Fighting the Plague of Darkness

Rabbi Berkowitz’s remarks at the Mid-Hudson Solidarity March. You can watch a video of the speech here. Mid-Hudson welcomed its first refugee family, from Congo, this past Tuesday. The family our community has volunteered to welcome is delayed indefinitely.

For the sin of silence,
For the sin of indifference,
For the secret complicity of the neutral, 
For the closing of borders,
For the washing of hands,
For the crime of indifference,
For the sin of silence,
For the closing of borders.
For all that was done,
For all that was not done,
Let there be no forgetfulness before the Throne of
Glory;
Let there be remembrance within the human heart;
And let there at last be forgiveness
When your children, O God,
Are free and at peace.

From Chaim Stern, editor, Gates of Repentance (Central Conference of American Rabbis, 1978).

This week, the Jewish scriptural readings find us enslaved in Egypt, inching ever closer to that moment of liberation, but with many roadblocks along the way. With Pharaoh’s heart so hardened that even his most trusted advisors cannot sway him, God brings about the ninth plague: “a darkness upon the land of Egypt, a darkness that can be touched” (Exodus 10:21).

Unlike many of the other plagues, this one fell only on the houses of the Egyptians. What was the nature of this strange and selective darkness? The rabbis tell us that this is not a physical darkness, but a spiritual one, “the punishment that awaits those who cannot truly see their neighbors, who cannot feel the pain and recognize the dignity of their afflicted neighbors” (Etz Chayim 377).

This is a story that has recurred too many times in our history. Too many times, we have drawn the curtains and shut off the streetlights, turned off the television and silenced the radio, so that we did not have to bear witness to our neighbors’ suffering, so that we would not be held responsible for our inaction.

But we are here this evening to say: we will not give in to the darkness of ignorance and indifference. We will shine the light of solidarity, even in these dark times. Because, as the ancient rabbis tell us, the break of dawn is the moment we can first recognize the face of our friend (Berachot 9b).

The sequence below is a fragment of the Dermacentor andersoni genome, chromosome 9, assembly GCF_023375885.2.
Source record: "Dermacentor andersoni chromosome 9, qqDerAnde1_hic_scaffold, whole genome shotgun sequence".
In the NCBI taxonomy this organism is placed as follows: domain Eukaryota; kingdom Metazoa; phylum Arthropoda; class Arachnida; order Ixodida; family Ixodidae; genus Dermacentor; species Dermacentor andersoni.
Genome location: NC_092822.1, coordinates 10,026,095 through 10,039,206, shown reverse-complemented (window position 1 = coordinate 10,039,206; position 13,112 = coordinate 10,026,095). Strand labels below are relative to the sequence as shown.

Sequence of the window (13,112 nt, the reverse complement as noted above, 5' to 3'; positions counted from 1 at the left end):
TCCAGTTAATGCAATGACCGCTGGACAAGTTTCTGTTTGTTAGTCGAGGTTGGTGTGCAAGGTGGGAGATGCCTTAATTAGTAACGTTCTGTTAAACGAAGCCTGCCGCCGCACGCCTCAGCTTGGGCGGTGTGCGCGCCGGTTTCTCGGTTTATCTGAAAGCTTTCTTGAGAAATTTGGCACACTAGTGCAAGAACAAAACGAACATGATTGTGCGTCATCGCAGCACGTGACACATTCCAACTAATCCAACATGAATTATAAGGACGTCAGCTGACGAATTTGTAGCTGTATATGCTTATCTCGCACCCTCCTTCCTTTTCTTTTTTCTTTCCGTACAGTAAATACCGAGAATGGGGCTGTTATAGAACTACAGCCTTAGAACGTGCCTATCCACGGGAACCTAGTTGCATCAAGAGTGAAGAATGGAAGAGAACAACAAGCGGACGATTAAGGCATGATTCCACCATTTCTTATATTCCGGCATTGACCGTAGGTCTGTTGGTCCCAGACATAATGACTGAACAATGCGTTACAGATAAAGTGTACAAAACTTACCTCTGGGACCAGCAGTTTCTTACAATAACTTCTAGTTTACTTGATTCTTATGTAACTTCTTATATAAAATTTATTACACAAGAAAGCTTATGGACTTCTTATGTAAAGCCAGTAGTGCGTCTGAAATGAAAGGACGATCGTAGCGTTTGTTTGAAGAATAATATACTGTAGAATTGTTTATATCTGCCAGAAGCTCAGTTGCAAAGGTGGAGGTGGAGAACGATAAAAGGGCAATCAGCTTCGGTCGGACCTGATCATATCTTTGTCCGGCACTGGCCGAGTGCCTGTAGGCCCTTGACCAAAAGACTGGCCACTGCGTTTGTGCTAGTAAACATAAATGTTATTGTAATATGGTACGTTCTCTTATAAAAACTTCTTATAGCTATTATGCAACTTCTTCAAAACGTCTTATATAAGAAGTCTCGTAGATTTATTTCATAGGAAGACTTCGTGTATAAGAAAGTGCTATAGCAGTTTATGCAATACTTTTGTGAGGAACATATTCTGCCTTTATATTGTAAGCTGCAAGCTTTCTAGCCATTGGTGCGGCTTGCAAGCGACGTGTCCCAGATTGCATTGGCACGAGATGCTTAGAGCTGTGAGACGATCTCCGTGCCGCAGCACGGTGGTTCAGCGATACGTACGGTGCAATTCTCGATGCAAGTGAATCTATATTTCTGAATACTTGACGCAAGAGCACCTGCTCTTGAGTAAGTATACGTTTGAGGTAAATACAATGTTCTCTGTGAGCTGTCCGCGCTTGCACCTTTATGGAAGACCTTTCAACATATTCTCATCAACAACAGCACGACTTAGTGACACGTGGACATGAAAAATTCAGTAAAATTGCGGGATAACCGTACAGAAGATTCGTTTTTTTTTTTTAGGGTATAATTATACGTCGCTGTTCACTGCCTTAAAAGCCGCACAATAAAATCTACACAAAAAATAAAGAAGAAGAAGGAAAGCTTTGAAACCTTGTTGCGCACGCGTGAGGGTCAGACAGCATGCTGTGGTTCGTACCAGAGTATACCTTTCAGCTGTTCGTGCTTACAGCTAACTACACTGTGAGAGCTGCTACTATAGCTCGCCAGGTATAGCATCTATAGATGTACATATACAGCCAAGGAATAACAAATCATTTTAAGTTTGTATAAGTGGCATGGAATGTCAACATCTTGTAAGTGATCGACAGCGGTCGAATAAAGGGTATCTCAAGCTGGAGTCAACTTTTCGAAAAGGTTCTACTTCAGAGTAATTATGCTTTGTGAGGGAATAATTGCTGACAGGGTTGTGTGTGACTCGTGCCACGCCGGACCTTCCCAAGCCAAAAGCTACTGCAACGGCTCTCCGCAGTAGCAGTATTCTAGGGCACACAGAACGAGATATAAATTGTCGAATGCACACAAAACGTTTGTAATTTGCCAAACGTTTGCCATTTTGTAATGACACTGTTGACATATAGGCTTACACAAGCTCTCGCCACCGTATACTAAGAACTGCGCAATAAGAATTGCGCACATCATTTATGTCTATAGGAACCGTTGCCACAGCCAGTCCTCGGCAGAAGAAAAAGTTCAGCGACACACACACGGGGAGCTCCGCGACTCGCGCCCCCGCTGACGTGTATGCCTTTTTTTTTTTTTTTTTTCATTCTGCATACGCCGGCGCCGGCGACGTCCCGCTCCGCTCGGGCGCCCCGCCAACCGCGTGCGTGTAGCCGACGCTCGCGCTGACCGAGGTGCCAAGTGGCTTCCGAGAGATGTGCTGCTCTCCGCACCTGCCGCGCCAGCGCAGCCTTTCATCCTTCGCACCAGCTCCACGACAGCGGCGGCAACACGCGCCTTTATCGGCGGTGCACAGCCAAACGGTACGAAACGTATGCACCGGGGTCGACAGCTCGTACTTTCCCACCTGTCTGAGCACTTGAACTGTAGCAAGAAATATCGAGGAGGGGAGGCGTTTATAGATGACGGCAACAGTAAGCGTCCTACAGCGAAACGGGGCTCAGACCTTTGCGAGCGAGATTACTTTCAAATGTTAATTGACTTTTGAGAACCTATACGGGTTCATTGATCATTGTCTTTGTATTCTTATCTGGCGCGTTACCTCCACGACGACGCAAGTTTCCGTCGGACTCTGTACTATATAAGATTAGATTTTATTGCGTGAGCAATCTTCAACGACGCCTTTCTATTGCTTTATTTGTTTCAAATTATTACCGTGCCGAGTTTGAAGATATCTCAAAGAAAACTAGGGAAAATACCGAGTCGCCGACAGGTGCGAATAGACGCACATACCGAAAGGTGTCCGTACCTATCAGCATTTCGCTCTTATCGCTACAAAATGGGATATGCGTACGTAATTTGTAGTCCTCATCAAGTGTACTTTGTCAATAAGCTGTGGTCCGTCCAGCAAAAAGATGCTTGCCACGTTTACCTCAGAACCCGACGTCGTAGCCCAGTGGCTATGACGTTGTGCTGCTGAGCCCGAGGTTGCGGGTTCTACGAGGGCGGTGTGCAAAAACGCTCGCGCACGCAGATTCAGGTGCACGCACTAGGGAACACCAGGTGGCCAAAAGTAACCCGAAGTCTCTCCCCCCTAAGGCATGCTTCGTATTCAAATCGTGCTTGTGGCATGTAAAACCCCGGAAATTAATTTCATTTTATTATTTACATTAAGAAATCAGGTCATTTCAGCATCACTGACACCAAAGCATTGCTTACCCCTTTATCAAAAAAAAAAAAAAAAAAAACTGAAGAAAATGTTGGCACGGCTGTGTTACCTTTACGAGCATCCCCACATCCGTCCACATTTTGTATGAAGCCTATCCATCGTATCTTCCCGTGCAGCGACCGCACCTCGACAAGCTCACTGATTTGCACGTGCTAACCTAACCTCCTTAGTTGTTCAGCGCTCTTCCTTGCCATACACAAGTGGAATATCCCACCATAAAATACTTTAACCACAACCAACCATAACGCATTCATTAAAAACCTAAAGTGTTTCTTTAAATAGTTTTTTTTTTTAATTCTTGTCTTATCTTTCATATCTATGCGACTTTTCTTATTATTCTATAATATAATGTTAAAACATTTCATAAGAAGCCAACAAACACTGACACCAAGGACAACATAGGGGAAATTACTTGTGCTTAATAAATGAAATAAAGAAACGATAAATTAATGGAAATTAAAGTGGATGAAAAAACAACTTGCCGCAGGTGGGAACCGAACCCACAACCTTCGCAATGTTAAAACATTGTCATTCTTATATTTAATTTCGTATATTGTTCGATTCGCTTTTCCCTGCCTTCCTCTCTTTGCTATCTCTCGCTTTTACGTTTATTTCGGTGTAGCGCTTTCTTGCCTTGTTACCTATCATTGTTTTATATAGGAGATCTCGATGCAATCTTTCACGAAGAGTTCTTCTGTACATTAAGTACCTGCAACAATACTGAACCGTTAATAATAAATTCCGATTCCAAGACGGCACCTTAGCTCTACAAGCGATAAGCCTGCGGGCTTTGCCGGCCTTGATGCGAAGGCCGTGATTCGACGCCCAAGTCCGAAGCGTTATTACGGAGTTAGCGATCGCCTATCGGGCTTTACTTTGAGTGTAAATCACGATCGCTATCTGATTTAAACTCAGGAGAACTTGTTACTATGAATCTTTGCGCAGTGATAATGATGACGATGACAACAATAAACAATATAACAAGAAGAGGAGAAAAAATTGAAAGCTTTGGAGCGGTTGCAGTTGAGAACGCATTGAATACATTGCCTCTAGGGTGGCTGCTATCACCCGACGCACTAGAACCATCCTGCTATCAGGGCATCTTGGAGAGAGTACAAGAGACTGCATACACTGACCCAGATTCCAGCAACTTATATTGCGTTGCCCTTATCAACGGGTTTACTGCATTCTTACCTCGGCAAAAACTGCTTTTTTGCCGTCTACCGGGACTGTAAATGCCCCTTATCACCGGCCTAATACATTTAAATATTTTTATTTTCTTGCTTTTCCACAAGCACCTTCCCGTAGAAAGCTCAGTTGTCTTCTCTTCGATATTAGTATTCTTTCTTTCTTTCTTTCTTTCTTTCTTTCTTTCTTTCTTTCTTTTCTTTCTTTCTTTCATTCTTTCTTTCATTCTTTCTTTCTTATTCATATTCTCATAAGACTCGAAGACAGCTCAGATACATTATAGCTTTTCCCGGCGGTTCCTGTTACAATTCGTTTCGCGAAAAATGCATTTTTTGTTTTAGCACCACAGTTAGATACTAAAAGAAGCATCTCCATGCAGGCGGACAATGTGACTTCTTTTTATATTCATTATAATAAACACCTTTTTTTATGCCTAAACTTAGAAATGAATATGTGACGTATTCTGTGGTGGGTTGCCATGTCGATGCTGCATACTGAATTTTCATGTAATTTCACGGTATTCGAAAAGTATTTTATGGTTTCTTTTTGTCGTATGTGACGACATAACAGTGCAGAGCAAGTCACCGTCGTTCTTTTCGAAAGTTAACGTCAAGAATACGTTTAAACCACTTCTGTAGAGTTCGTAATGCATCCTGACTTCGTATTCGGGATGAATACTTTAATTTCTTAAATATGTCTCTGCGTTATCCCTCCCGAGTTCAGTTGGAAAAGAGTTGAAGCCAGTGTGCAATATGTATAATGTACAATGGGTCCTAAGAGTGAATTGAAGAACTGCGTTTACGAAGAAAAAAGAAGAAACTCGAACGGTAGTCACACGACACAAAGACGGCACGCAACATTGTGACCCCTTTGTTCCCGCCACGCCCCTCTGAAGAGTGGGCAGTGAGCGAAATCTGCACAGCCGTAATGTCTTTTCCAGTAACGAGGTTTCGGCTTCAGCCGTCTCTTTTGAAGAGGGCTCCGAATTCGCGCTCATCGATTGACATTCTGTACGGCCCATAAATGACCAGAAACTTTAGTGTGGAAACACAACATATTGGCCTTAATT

We are here tonight, to say to our neighbors, to our faith communities, and to our public officials: We will not let the actions of our national leadership prevent us from seeing the humanity of our neighbors, whether they are our Muslim brothers and sisters living among us now, or our refugee cousins who are, in spite of everything, still hoping to make a home in our community. We will not allow our nation to fall victim to the plague of darkness.

We are here tonight to say to our neighbors.

Our lights have not been extinguished.

Our curtains are not drawn.

Our doors are not closed.

Our ears and eyes and hearts are open:

We see you.

We hear you.

We are you.

We are standing beside you.

We will welcome you.

And we will fight for you!

 Baruch atah Adonai, Eloheinu Melech Ha-Olam, asher kidshanu b’mitzvotav vitzivanu lirdof tzedek ule’ehov et ha-ger.

Blessed are You, Eternal our God, Ruler of the Universe, who makes us holy through sacred obligations, and commands us to pursue justice, and to love the stranger.

Advertisements
Leave a comment

Leave a Reply

Fill in your details below or click an icon to log in:

WordPress.com Logo

You are commenting using your WordPress.com account. Log Out / Change )

Twitter picture

You are commenting using your Twitter account. Log Out / Change )

Facebook photo

You are commenting using your Facebook account. Log Out / Change )

Google+ photo

You are commenting using your Google+ account. Log Out / Change )

Connecting to %s

%d bloggers like this: